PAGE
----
Risk-taking tendencies, major depression, and other substance use problems
are some of the major risk factors linked to teens' misuse of prescription
drugs, a study in the July Journal of the American Academy of Child and
According to data collected in the 2005 National Survey on Drug Use and
Health (NSDUH), one in 12 adolescents aged 12 to 17 (8.2 percent) reported
having misused at least one prescription medication in the previous year. This
prevalence trailed only the use of alcohol, tobacco, and marijuana.
Misuse was defined as "any intentional use of a medication with
intoxicating properties outside of a physician's prescription for a bona fide
medical condition, excluding accidental misuse."
Opioids such as hydrocodone and oxycodone are by far the class of
medications most frequently misused by adolescents, followed by stimulants
(for example, amphetamines and methylphenidate), tranquilizers (including
benzodiazepines and muscle relaxants), and sedatives (for example,
In this study, Ty Schepis, Ph.D., and Suchitra Krishnan-Sarin, Ph.D., from
the Department of Psychiatry at Yale University School of Medicine found that
prescription drug misuse among adolescents was significantly linked to poor
academic performance, a major depressive episode in the past year, risk-taking
tendencies, a history of mental health treatment in the past year, and the
concurrent use of other substances, including cigarettes, alcohol, marijuana,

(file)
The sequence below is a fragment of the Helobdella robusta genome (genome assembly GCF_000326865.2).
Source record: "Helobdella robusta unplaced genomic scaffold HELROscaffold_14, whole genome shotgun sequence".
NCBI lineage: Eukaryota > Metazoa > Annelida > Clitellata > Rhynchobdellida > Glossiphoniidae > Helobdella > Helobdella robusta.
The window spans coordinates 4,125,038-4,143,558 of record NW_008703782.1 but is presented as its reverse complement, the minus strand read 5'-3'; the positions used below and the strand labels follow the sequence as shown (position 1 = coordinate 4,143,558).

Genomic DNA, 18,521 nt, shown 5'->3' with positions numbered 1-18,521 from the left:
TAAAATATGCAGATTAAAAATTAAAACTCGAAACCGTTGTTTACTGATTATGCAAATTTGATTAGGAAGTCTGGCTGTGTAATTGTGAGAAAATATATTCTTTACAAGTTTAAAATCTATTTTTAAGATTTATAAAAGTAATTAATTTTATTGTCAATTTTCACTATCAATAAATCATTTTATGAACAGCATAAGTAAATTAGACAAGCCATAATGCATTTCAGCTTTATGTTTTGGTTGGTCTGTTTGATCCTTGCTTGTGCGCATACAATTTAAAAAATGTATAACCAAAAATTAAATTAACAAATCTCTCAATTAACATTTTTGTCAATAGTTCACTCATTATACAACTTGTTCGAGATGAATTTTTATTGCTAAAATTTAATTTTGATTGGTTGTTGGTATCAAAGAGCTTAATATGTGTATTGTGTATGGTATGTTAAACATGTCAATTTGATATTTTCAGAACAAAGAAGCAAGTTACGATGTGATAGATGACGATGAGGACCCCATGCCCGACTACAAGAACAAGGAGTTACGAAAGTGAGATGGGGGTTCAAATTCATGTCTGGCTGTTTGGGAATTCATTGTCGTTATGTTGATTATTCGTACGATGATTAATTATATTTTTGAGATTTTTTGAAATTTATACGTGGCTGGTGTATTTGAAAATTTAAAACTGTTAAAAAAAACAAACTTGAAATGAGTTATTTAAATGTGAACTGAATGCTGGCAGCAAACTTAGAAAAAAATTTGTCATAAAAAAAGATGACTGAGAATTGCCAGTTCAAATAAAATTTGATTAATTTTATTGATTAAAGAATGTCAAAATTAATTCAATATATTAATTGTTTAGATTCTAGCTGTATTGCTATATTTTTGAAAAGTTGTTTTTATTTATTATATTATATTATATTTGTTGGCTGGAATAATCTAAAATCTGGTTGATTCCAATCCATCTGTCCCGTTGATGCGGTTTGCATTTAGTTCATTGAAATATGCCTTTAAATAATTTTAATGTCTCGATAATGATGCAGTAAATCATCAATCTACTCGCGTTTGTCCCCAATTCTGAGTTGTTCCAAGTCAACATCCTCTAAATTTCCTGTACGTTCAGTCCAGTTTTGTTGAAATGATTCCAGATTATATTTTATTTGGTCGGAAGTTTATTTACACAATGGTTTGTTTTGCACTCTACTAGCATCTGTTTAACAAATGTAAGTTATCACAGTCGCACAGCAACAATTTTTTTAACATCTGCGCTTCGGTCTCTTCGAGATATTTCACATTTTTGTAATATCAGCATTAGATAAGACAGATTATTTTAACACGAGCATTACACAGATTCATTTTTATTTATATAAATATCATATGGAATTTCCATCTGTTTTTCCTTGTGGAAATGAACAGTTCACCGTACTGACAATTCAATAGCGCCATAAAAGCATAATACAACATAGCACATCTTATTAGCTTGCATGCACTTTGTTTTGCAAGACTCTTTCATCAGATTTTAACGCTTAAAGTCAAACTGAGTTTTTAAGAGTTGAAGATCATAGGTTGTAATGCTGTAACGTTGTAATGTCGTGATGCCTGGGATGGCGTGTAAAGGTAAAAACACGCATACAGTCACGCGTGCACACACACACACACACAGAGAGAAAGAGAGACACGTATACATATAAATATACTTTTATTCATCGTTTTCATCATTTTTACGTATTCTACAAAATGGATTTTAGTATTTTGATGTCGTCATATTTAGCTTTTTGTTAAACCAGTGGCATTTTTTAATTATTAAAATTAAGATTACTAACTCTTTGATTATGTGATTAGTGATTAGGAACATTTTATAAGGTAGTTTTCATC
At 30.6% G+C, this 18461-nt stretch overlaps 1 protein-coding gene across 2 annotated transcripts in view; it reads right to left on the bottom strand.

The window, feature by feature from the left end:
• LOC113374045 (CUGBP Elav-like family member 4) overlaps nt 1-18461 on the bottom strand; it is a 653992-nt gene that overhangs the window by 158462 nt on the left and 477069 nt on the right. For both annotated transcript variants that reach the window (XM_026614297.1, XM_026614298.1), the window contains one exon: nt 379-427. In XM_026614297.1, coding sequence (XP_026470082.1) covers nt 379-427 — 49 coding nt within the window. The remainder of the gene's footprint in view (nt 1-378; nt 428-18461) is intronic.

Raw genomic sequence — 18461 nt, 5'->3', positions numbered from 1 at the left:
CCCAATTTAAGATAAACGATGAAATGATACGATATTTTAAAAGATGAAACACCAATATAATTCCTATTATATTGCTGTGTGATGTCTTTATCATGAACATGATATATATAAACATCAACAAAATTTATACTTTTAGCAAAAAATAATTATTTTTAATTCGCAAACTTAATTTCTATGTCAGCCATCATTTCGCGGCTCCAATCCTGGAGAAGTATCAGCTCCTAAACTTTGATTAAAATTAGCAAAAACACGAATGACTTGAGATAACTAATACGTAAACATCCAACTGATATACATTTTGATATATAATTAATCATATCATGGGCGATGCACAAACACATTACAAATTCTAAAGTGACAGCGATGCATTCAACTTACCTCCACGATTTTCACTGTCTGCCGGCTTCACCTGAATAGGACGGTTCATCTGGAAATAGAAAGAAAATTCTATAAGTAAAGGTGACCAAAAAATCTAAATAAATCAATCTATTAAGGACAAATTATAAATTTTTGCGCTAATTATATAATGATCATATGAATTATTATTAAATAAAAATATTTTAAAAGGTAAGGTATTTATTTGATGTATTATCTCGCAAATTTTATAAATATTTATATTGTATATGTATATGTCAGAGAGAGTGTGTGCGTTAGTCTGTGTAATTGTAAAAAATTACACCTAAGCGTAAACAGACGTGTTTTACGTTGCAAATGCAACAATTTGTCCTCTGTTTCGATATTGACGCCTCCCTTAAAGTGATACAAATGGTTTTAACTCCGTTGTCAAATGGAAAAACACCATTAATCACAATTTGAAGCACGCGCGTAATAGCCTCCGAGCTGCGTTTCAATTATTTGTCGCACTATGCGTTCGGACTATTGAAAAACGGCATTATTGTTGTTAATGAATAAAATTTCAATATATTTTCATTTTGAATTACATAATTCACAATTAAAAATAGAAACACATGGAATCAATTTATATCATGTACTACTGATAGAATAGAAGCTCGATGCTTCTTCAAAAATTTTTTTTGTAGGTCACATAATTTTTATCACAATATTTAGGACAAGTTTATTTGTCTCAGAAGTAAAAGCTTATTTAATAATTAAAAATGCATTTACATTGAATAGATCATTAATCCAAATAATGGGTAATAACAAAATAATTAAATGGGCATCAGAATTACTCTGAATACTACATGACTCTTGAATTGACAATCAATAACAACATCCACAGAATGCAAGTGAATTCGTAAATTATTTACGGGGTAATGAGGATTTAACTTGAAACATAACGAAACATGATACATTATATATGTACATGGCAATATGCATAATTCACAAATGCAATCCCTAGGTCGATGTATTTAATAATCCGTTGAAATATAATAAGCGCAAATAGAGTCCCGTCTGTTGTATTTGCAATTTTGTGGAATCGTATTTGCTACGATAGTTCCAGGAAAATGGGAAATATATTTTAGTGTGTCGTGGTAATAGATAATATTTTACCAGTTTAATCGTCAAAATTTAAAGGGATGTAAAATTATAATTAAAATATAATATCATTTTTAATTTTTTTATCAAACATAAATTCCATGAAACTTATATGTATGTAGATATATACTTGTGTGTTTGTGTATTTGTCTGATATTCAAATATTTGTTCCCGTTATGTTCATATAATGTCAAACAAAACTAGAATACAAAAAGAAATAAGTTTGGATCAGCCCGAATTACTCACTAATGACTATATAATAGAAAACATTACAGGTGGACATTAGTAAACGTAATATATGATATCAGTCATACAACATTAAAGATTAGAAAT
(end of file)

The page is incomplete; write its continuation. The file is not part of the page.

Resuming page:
cocaine, or inhalants.
Thirty-six percent of these adolescents who misused medications had
symptoms that met one or more DSM-IV criteria for substance use
disorder. "It was somewhat unexpected to see that over a third of the
adolescents misusing prescription drugs have begun to develop symptoms of
dependence," Schepis commented to Psychiatric News.
The high rate of adolescents with co-existing substance use problems is
consistent with findings from other studies, the authors pointed out. They
urged clinicians to screen young patients routinely for possible prescription
misuse and educate parents about the high risk of such misuse.
"There is anecdotal evidence to suggest that prescription drugs are
perceived to be safer or less problematic than illicit substances,"
Schepis said. In addition, because prescription drugs are legal, teenagers may
have easier access to painkillers, stimulants, and tranquilizers than to
illegal substances, especially if parents are not monitoring their medicine
"We can combat the supply of illicit drugs, but it's a lot harder to
control the supply of prescription medications because they have legitimate
medical indications," he said.
Clinicians should be more proactive in educating parents and adolescents
about the dangers of misusing prescription medications, Schepis suggested,
especially considering the high prevalence of substance use disorder symptoms
among these teenagers.
Another notable finding was that adolescent girls had a slightly higher
prevalence of misusing opioids, stimulants, and tranquilizers than did their
male peers. This trend is consistent with some adult surveys that found a
higher rate of misusing prescription medications by women than by men.
The NSDUH is an annual in-home survey sponsored by the Substance Abuse and
Mental Health Services Administration that tracks trends in substance use
throughout the United States. The sample used in this study comprised 18,678
adolescents, and the results were extrapolated to population estimates. This
study was supported in part by a grant from the National Institutes of
"Clinicians must educate adolescents about the difference between
proper and improper use," said Schepis. "Adolescents may not fully
understand the potential harm in misusing prescription drugs like overdose and
An abstract of "Characterizing Adolescent Prescription
Misusers: A Population-Based Study" is posted at<www.jaacap.com/pt/re/jaacap/abstract.00004583-200807000-00006.htm>.▪